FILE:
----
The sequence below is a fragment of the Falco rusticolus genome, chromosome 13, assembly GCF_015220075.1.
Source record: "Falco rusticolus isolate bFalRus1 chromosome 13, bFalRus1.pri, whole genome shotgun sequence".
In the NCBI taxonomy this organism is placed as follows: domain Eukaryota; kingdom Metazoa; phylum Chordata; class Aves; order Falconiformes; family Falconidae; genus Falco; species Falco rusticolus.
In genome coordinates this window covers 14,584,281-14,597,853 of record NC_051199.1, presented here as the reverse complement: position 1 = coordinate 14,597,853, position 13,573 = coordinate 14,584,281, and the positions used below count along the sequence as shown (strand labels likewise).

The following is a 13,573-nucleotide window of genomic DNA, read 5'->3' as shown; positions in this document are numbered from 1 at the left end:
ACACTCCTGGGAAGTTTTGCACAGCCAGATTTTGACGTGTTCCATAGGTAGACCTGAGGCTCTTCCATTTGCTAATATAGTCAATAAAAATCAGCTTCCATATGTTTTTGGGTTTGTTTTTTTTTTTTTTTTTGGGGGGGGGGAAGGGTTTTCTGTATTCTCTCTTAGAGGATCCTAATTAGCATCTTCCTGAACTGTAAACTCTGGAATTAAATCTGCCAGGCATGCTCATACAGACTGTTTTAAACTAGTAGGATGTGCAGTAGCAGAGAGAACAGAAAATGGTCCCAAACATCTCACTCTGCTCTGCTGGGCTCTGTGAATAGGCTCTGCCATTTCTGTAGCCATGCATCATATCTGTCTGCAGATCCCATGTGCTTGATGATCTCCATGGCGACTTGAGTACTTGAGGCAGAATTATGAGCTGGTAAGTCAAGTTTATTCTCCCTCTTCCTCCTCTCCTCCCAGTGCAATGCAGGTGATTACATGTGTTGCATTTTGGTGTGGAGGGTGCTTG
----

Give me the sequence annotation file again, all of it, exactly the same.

The sequence below is a fragment of the Falco rusticolus genome, chromosome 13, assembly GCF_015220075.1.
Source record: "Falco rusticolus isolate bFalRus1 chromosome 13, bFalRus1.pri, whole genome shotgun sequence".
In the NCBI taxonomy this organism is placed as follows: domain Eukaryota; kingdom Metazoa; phylum Chordata; class Aves; order Falconiformes; family Falconidae; genus Falco; species Falco rusticolus.
In genome coordinates this window covers 14,584,281-14,597,853 of record NC_051199.1, presented here as the reverse complement: position 1 = coordinate 14,597,853, position 13,573 = coordinate 14,584,281, and the positions used below count along the sequence as shown (strand labels likewise).

The following is a 13,573-nucleotide window of genomic DNA, read 5'->3' as shown; positions in this document are numbered from 1 at the left end:
ACACTCCTGGGAAGTTTTGCACAGCCAGATTTTGACGTGTTCCATAGGTAGACCTGAGGCTCTTCCATTTGCTAATATAGTCAATAAAAATCAGCTTCCATATGTTTTTGGGTTTGTTTTTTTTTTTTTTTTTGGGGGGGGGGAAGGGTTTTCTGTATTCTCTCTTAGAGGATCCTAATTAGCATCTTCCTGAACTGTAAACTCTGGAATTAAATCTGCCAGGCATGCTCATACAGACTGTTTTAAACTAGTAGGATGTGCAGTAGCAGAGAGAACAGAAAATGGTCCCAAACATCTCACTCTGCTCTGCTGGGCTCTGTGAATAGGCTCTGCCATTTCTGTAGCCATGCATCATATCTGTCTGCAGATCCCATGTGCTTGATGATCTCCATGGCGACTTGAGTACTTGAGGCAGAATTATGAGCTGGTAAGTCAAGTTTATTCTCCCTCTTCCTCCTCTCCTCCCAGTGCAATGCAGGTGATTACATGTGTTGCATTTTGGTGTGGAGGGTGCTTG